African American businessperson walking through city talking on the phone

©DjelicS - Getty Images

Replicating ‘Hot Markets’ in Your Own Area

Learn five key attributes from the most promising real estate markets of 2022, and how to identify or create similar characteristics in your community.

October 25, 2021

Key Takeaways:

  • Walkability continues to be an asset, even in a post-pandemic world.
  • Potential buyers may be attracted to the proximity or variety of employers in your city.
  • Dig into any future plans your city may have to restore and revive major municipal areas.

According to PwC’s latest Emerging Trends in Real Estate report, 10 U.S. cities top the charts for investment and development activity this year. Raleigh, N.C.; Austin, Texas; Nashville, Tenn.; Dallas; Charlotte, N.C.; Tampa, Fla; Salt Lake City; Washington D.C.; Boston; and Long Island, N.Y., are dominating the real estate market based on growth, homebuilding outlook, affordability, and job prospects.

If you happen to live in one of these locations, you can anticipate a successful 2022 for you and your clients as real estate investment activity is expected to be high. If you live outside of these locations, there are characteristics you can you take away from these hot markets and replicate or look for in your own real estate market.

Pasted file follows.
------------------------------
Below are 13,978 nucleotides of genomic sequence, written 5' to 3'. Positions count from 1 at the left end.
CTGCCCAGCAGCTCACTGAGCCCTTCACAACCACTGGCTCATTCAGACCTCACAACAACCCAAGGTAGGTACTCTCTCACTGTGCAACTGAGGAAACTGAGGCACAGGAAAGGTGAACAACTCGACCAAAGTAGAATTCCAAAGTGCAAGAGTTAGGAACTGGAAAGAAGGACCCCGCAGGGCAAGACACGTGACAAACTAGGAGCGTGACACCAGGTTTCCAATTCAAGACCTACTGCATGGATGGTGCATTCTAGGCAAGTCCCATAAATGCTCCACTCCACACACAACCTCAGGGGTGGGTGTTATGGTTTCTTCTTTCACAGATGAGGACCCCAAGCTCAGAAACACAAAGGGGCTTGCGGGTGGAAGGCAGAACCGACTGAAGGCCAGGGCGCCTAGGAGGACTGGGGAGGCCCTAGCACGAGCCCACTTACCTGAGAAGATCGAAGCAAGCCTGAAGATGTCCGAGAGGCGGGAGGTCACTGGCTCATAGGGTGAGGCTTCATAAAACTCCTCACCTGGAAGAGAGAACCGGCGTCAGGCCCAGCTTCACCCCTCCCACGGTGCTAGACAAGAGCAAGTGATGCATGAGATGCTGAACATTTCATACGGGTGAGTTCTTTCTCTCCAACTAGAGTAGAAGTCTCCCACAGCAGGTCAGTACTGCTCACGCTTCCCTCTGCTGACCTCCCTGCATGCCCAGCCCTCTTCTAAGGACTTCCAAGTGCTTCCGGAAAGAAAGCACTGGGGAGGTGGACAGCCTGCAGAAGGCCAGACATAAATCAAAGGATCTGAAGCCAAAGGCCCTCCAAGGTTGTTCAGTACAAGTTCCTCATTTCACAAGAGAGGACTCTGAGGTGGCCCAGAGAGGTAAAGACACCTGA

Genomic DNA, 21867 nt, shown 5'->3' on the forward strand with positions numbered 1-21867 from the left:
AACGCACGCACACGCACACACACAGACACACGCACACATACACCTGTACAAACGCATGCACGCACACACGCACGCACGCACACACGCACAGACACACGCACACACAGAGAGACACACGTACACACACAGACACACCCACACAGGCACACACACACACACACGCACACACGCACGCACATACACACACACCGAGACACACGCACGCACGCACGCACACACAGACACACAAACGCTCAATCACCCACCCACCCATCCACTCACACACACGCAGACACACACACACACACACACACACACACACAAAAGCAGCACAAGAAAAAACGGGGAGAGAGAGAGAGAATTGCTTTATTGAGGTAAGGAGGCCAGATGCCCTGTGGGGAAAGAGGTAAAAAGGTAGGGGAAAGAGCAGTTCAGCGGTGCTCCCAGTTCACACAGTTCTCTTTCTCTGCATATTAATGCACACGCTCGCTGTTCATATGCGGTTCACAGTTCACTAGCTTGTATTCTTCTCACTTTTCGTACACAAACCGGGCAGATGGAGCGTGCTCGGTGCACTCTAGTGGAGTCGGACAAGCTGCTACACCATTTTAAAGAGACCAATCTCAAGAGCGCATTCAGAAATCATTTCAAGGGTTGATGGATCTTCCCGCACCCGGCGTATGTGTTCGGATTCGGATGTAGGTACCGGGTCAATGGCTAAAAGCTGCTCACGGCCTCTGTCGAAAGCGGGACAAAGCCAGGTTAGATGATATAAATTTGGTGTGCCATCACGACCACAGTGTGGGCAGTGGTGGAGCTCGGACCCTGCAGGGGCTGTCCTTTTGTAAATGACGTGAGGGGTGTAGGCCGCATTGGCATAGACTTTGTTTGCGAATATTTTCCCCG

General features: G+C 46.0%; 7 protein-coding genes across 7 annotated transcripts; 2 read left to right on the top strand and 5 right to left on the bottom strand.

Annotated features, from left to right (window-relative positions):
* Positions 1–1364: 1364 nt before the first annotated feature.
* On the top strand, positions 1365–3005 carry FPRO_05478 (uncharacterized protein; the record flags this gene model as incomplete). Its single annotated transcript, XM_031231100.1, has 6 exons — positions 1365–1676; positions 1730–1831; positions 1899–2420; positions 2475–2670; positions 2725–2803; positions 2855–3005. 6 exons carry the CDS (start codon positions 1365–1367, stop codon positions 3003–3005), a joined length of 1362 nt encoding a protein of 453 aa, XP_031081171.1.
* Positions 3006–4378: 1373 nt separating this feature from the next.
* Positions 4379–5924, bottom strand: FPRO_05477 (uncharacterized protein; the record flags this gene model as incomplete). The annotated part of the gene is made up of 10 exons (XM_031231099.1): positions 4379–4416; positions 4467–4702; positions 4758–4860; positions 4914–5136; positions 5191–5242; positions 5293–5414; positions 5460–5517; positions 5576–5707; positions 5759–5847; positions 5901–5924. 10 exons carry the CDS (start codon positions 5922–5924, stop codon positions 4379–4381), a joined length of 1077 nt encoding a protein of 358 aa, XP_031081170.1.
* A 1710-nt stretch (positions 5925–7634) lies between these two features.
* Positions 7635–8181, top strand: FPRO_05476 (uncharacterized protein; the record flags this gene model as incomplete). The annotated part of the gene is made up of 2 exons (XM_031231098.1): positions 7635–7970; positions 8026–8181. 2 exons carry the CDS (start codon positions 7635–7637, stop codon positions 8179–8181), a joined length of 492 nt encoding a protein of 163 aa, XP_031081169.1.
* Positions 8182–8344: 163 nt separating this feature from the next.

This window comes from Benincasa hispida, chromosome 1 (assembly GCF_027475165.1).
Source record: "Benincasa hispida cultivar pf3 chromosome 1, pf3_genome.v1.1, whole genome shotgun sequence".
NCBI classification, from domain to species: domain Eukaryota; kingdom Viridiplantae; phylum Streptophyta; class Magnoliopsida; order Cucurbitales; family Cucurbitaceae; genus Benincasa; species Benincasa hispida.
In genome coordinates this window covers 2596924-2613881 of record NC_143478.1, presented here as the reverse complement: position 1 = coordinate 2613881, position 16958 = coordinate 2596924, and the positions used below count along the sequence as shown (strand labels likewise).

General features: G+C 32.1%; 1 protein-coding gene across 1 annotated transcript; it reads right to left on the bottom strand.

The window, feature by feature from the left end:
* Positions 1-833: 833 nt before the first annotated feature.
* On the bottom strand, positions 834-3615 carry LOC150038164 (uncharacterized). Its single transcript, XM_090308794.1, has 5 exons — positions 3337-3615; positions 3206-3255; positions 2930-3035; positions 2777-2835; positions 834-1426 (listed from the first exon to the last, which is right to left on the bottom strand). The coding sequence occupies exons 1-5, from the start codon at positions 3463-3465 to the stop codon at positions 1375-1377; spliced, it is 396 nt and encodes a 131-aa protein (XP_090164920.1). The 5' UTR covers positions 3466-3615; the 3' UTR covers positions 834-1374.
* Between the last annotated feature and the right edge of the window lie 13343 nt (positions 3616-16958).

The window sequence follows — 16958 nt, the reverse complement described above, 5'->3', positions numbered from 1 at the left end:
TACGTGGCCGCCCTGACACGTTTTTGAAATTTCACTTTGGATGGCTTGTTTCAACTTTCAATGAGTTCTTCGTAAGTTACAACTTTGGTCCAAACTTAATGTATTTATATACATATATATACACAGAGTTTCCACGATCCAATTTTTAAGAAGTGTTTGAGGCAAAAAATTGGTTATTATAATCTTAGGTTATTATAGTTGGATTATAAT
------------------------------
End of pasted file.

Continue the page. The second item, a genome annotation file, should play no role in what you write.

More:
According to the report, these markets are ranked the highest due, in part, to their reputation as “interesting, lively places with ample employment opportunities and a good quality of life, even as housing affordability challenges intensify.” Here are some of the key lessons to be learned from the most promising markets of 2022.

1. Walkability Is a Powerful Selling Point

One thing all of these cities have in common is an interesting, lively downtown area—and buyers want to be close to the action. While location has always been an important factor in real estate, walkability is becoming a key draw for those looking to purchase a home. Proximity to restaurants, parks, shopping, schools, public transportation, and other destinations has buyers paying top dollar for homes in walkable neighborhoods. The focus is on walkability specifically—even being a five- to 10-minute drive doesn’t have quite the same appeal.

Do your research on different neighborhoods in your area and start highlighting the walkability score of your listings. Even post-pandemic, walkability continues to be an asset as public transportation options are limited or simply a less favorable option.

2. Pay Attention to Millennials, But Don’t Forget Boomers

The highest-rated real estate markets are seeing generational trends, but this rings true across the country. Millennials are now firmly planted in their home-buying years, while baby boomers are starting to look toward retirement. Both circumstances mean a predicted spike in buyers in the year to come, with millennials and baby boomers accounting for almost half of the population in the United States. Educate yourself on the demands and interests of each group to better understand what your clients are seeking.